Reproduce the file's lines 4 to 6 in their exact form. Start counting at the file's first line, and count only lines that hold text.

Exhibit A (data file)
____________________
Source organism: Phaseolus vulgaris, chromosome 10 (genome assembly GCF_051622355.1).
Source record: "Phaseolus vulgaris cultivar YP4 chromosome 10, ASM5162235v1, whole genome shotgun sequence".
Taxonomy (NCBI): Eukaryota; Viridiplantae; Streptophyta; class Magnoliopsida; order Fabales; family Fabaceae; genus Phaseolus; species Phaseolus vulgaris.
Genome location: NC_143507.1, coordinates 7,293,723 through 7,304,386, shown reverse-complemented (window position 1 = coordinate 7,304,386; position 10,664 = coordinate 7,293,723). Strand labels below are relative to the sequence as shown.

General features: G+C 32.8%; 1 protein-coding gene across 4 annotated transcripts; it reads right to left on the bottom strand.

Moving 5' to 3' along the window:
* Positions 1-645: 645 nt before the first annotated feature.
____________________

Genome location: NC_143507.1, coordinates 7,293,723 through 7,304,386, shown reverse-complemented (window position 1 = coordinate 7,304,386; position 10,664 = coordinate 7,293,723). Strand labels below are relative to the sequence as shown.

General features: G+C 32.8%; 1 protein-coding gene across 4 annotated transcripts; it reads right to left on the bottom strand.

Moving 5' to 3' along the window: